Money Doctors. Andrei Shleifer, August 2013, Paper. “We present a new model of investors delegating portfolio management to professionals based on trust. Trust in the manager reduces an investor’s perception of the riskiness of a given investment, and allows managers to charge fees. Money managers compete for investor funds by setting fees, but because of trust fees do not fall to costs. In equilibrium, fees are higher for assets with higher expected return, managers on average underperform the market net of fees, but investors nevertheless prefer to hire managers to investing on their own…” Link

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A Model of Shadow Banking

A Model of Shadow Banking. Andrei Shleifer, August 2013, Paper. “We present a model of shadow banking in which banks originate and trade loans, assemble them into diversified portfolios, and finance these portfolios externally with riskless debt. In this model: outside investor wealth drives the demand for riskless debt and indirectly for securitization, bank assets and leverage move together, banks become interconnected through markets, and banks increase their exposure to systematic risk as they reduce idiosyncratic risk through diversification…” Link Verified October 18, 2014

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Salience and Asset Prices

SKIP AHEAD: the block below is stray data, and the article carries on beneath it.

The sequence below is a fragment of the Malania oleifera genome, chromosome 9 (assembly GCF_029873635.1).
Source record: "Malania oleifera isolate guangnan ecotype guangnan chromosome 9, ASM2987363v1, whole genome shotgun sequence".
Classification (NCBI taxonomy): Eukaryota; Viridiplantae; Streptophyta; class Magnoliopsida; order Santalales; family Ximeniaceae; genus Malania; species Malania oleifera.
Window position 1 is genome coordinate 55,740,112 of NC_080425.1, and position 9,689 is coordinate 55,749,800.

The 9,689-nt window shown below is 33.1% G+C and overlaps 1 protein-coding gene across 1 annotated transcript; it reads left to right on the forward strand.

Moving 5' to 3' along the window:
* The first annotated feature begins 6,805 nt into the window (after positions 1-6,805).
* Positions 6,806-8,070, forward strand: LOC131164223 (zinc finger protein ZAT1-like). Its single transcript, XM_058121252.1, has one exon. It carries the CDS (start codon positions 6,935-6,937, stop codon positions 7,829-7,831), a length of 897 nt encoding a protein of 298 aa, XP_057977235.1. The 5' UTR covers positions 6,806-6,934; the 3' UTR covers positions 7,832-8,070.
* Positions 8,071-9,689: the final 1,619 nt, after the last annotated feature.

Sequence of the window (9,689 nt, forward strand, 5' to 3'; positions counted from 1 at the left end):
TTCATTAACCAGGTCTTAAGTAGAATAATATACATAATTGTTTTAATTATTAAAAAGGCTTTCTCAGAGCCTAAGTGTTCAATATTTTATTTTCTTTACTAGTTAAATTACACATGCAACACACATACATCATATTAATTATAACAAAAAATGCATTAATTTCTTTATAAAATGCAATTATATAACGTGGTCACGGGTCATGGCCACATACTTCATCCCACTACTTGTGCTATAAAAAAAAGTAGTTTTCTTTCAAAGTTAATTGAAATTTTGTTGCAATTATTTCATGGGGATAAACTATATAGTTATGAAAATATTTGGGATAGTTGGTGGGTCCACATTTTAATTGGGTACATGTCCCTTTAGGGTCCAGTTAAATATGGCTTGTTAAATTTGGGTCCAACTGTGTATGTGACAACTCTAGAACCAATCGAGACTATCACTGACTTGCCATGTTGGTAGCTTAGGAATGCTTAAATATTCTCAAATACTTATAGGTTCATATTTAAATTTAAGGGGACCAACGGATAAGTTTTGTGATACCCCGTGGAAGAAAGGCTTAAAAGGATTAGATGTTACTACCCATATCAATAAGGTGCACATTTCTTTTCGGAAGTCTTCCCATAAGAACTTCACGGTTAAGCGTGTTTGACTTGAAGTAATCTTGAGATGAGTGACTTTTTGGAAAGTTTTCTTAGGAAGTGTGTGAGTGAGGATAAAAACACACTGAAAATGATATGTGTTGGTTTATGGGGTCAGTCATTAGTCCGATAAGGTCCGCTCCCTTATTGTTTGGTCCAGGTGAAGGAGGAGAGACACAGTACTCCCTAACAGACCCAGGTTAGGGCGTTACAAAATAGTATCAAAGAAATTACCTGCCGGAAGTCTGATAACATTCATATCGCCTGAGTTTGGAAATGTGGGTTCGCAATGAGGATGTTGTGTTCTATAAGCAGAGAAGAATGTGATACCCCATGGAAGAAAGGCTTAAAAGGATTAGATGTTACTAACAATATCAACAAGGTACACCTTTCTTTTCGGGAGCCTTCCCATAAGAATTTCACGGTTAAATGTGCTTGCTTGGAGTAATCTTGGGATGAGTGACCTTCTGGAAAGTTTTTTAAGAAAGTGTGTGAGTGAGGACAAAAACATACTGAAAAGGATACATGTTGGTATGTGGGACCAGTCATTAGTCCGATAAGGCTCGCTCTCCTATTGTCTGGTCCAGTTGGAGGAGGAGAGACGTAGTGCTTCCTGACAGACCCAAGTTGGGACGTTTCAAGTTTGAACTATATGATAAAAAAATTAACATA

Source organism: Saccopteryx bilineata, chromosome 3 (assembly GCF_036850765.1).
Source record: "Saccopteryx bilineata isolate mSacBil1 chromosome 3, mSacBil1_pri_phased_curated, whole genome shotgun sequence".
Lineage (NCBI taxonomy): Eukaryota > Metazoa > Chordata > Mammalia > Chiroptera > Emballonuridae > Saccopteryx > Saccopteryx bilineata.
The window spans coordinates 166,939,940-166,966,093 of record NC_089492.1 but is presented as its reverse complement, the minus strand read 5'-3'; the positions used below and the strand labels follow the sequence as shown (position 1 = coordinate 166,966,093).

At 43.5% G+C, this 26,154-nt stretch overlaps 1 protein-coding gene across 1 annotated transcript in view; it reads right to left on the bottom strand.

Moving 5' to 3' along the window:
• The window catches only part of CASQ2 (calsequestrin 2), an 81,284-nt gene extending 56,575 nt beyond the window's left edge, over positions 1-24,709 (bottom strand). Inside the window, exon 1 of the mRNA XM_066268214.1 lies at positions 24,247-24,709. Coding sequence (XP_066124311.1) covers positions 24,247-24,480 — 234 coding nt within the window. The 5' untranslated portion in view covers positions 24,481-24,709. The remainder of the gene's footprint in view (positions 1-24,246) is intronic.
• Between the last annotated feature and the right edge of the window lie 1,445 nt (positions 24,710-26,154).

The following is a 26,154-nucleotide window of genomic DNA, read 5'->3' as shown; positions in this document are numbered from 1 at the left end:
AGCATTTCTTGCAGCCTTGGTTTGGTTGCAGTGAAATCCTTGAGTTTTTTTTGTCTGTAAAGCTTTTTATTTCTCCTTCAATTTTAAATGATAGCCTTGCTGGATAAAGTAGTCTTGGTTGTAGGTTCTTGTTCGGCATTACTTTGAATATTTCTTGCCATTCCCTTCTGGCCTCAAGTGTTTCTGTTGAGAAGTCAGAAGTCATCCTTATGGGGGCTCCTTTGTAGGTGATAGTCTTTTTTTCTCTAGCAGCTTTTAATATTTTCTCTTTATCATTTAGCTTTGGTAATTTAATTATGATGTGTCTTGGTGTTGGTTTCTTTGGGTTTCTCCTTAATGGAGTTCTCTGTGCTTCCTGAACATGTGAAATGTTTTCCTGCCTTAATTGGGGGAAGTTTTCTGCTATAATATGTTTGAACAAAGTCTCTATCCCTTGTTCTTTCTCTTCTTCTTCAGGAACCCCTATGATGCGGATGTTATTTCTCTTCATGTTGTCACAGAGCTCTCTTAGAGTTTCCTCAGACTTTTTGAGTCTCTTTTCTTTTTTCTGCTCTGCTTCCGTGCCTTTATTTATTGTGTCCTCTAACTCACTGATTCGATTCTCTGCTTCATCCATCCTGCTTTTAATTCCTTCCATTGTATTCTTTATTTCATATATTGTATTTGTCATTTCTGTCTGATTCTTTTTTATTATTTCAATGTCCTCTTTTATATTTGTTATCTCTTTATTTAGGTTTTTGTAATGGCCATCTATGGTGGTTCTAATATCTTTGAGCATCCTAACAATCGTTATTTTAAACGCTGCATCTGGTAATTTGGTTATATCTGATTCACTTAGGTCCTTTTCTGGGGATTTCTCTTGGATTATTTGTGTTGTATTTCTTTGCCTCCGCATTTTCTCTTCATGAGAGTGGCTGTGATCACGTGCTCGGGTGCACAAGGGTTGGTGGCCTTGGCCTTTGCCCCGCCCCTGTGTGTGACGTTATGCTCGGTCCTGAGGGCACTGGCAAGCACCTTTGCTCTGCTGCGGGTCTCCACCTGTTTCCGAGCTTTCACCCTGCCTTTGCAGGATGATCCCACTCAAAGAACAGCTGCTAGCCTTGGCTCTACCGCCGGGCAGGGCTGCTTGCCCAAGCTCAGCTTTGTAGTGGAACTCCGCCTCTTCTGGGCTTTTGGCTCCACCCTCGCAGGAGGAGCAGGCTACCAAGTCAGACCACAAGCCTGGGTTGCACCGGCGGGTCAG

Salience and Asset Prices. Andrei Shleifer, May 2013, Paper. “In Bordalo, Germaoli, and Shleifer (2012a) – henceforth, BGS (2012a) – we described a new approach to choice under risk that we called salience theory. In comparisons of risky lotteries, we argued, individuals’ attention is drawn to those payoffs which are most different or salient relative to the average. In making choices, individuals overweight these salient payoffs relative to their objective probabilities. A simple formalization of such salience-based probability weighting provides an intuitive account of a variety of puzzling evidence in the decision theory…” Link Verified October 18, 2014

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Government Ownership and Privatization

Government Ownership and Privatization. Andrei Shleifer, March 13, 2013, Opinion. “Fifty years ago, economists, politicians, and the public believed that important industries should be owned by the government. Reasons included concern with monopoly power and a lack of regard for social objectives. In many developing but also developed countries (not to mention communist states), “key sectors” such as banking, energy, transportation, steel became government owned. By 1980s, it became widely recognized that government ownership is extremely inefficient…” Link Verified October 19, 2014